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Create two subnets (an example of creating one is below) and supply them with their own names — attach the VPC we just created to them, and select an availability zone for each. Note: Each subnet will need to be in a different AZ. The image below shows no preference, but if we select the drop down box we will see a list of the availability zones accessible within the region. For this IPv4 CIDR block I have chosen to go with 10.0.3.0/24. The next subnet we create will need a different IPv4 CIDR range (10.0.2.0/24) and AZ.

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Select Internet Gateway from the VPC Dashboard and click Create internet gateway. The window that appears will have a single name field to edit. Name the IGW something useful, and then attach it to the VPC we created in the previous steps.

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Create a Route Table and associate the Internet Gateway with the table. Click on Route Tables from the VPC Dashboard and Create route table — the route table creation table will have a name field and a VPC selection dropdown. Name it something useful and select the VPC we created. Select the newly created route table from the list and click on the Routes tab. Click the Edit routes button and add a route. There should be a default route in the table that shares the IPv4 CIDR block from the VPC with the target local, what we need to add is a route with the destination 0.0.0.0/0 with a Target pointing to the IGW we created in the previous steps. Click Save routes.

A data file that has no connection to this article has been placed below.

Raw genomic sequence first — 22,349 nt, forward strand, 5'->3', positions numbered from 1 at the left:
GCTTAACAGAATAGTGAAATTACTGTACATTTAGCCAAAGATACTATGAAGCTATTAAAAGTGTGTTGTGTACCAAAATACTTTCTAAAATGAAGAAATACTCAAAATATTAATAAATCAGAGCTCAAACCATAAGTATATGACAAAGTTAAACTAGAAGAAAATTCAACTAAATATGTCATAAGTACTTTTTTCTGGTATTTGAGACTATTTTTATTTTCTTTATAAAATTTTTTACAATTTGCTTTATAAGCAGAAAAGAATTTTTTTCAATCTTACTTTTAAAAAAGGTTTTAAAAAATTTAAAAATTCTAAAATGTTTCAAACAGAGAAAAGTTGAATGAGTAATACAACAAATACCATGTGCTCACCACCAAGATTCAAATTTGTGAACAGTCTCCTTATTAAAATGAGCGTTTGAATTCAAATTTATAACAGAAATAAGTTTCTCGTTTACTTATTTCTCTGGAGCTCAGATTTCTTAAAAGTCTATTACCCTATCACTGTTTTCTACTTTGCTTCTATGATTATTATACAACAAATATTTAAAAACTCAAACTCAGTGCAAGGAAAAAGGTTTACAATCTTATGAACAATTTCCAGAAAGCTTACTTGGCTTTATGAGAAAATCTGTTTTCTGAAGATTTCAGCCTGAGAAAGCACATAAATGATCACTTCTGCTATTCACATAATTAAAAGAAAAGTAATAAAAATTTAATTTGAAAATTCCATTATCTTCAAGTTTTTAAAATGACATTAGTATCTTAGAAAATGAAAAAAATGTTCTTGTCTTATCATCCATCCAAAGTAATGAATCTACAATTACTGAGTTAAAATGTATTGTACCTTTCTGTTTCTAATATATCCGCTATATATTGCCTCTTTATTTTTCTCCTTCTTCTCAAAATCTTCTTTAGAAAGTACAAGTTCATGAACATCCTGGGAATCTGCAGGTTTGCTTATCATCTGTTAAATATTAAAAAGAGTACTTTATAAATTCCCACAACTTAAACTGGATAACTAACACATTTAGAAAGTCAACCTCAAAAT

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Next we need to associate the subnets we created with the routing table. Click the Subnet Association tab and Edit subnet associations — the two subnets we created in the previous steps should be available to select. Add them both and click Save.

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Route Table Overview:

The Routes tab should show two destinations and two targets:

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The Subnet Associations tab should show the two subnets we created:

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The subnets we created should also reveal the Internet Gateway we associated with them via the Route Table.

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Back to the database:

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The next screen we will see should contain a green box letting us know the database is being created. Click back to the Amazon RDS dashboard:

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Click into DB Instances and then click on the database that was created: